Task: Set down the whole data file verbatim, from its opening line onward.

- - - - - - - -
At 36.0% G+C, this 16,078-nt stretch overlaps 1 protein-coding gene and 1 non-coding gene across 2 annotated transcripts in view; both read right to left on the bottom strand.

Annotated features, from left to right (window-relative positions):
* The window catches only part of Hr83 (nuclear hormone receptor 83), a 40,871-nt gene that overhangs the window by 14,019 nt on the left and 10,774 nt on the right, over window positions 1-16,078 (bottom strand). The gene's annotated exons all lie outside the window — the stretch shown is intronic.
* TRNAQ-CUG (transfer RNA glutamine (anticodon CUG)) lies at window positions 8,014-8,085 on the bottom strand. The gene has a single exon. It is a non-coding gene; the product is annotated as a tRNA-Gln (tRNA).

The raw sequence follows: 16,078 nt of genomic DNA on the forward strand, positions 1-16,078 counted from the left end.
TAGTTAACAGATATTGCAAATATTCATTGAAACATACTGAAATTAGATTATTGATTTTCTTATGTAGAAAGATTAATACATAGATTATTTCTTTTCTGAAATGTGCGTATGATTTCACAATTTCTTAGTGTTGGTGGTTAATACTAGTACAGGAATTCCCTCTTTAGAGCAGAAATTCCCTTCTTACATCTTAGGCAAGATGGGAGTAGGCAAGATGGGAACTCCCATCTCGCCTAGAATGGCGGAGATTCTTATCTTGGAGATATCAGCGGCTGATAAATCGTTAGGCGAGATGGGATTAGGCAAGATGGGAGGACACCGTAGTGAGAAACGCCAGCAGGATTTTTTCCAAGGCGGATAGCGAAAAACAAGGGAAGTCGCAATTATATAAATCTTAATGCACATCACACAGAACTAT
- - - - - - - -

At 36.0% G+C, this 16,078-nt stretch overlaps 1 protein-coding gene and 1 non-coding gene across 2 annotated transcripts in view; both read right to left on the bottom strand.

Annotated features, from left to right (window-relative positions):
* The window catches only part of Hr83 (nuclear hormone receptor 83), a 40,871-nt gene that overhangs the window by 14,019 nt on the left and 10,774 nt on the right, over window positions 1-16,078 (bottom strand). The gene's annotated exons all lie outside the window — the stretch shown is intronic.
* TRNAQ-CUG (transfer RNA glutamine (anticodon CUG)) lies at window positions 8,014-8,085 on the bottom strand. The gene has a single exon. It is a non-coding gene; the product is annotated as a tRNA-Gln (tRNA).

The raw sequence follows: 16,078 nt of genomic DNA on the forward strand, positions 1-16,078 counted from the left end.
TAGTTAACAGATATTGCAAATATTCATTGAAACATACTGAAATTAGATTATTGATTTTCTTATGTAGAAAGATTAATACATAGATTATTTCTTTTCTGAAATGTGCGTATGATTTCACAATTTCTTAGTGTTGGTGGTTAATACTAGTACAGGAATTCCCTCTTTAGAGCAGAAATTCCCTTCTTACATCTTAGGCAAGATGGGAGTAGGCAAGATGGGAACTCCCATCTCGCCTAGAATGGCGGAGATTCTTATCTTGGAGATATCAGCGGCTGATAAATCGTTAGGCGAGATGGGATTAGGCAAGATGGGAGGACACCGTAGTGAGAAACGCCAGCAGGATTTTTTCCAAGGCGGATAGCGAAAAACAAGGGAAGTCGCAATTATATAAATCTTAATGCACATCACACAGAACTAT